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Greenwich Village / East Village – New Yorkled

14th St – Houston Street/Hudson River to 1st Ave/Alphabet City

Greenwich Village – Where radicals, bohemians, beatniks, artists, literary greats, and more once roamed and still do today. There was a time long ago when people would come down to this special part of town just to see and behold what they’ve heard about this area. To glance and maybe even gawk at that counter cultural side of life. Wait! Maybe they still do!???? I really can’t say, since I’ve been down there so many hundreds of times and well, being a native New Yorker…’guess nothing fazes me.

I’ll say one thing’s for sure. The Village of Greenwich has certainly got it’s charm! Another must for most out-of-towners to visit. Heck! not just that, but it can even be found within the Oxford English Dictionary, Encyclopedia Brittanica and other sources.

Jefferson Market Library – 6th Ave/10th St – Built from 1875-1877, this Victorian Gothic Style building is a branch of the NY Public Library, But did you know it once housed a civil court on the second floor, a police court on the first floor, and a holding area for prisoners within it’s basement (now the reference room for the library)? There was even a co-ed prison next door which became the Women’s House of Detention in 1929 to be torn down in 1973 and replaced by the garden which exists today.

It was here that the trial for Stanford White’s murder took place (the architect of our Washington Arch). Even Mae West had to appear here for obscenity charges for her Broadway Play Sex which was the target of the Society for the Suppression of Vice.

It’s a beautiful building in my book and you’re welcomed to stop on by and climb it’s spiral staircase to the second floor of the library. Of course within library hours.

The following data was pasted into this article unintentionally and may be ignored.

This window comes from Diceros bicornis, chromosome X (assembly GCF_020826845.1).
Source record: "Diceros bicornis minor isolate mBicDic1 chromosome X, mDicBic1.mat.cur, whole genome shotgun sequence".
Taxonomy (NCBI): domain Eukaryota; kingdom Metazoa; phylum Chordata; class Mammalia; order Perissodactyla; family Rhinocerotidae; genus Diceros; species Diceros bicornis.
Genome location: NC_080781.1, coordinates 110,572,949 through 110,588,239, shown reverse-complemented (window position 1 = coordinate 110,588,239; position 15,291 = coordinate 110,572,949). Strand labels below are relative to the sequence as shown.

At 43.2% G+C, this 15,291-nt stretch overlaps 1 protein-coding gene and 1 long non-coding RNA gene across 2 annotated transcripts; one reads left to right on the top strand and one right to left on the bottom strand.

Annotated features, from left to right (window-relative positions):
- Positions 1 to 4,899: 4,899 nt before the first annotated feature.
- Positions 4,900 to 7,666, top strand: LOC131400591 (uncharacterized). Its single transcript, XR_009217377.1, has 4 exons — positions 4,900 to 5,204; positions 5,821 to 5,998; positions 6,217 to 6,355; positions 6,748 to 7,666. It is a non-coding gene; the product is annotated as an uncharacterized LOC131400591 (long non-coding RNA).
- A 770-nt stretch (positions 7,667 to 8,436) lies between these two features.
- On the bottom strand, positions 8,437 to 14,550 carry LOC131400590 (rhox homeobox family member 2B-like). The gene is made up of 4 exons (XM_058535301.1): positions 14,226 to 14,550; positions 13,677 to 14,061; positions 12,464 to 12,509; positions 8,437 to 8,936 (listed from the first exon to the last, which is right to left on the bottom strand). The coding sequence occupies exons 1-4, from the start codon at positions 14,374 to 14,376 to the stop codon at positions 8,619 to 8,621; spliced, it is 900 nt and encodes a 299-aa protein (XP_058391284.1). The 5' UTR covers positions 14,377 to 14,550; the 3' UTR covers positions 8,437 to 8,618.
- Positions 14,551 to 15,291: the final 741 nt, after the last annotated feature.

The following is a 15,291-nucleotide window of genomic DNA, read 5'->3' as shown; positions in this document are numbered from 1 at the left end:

History of Greenwich Village

To the Indians it was known as Sapokanican on the Island of Manatus. Early Dutch settlers of New Amsterdam knew it as Noortwyck. After the British took over, it was known as the Village of Greenwich, a sleepy mix of farms and estates. It was just 2 miles north of the City of New York which at the time was located in the region below Wall Street.

Around the 1820’s yellow fever broke out in the city and residents fled. Overnight, Greenwich Village was over run by tens of thousands of city folk seeking refuge from the dreaded virus. It was after this epidemic that some people returned and some stayed behind.

In the 1880’s people began moving into the area in increasing numbers. Many of the 19th Century Buildings still stand there today on the narrow winding streets. You can really see the vestiges of streams, and farms in these streets. That is to say, this area’s roads really don’t follow the boxy, rectangular form which makes up the rest of the city.

It was later after 1910 that this area became a popular meeting place for nonconformist writers, artists, students, intellectuals, beatniks, bohemians, homosexuals and anyone considered to be AT THE TIME of a deviant nature?

Today it is a joy to walk through the streets of Greenwich Village practically during any season. Ok, the City can be brutal in the January cold, but that doesn’t stop us!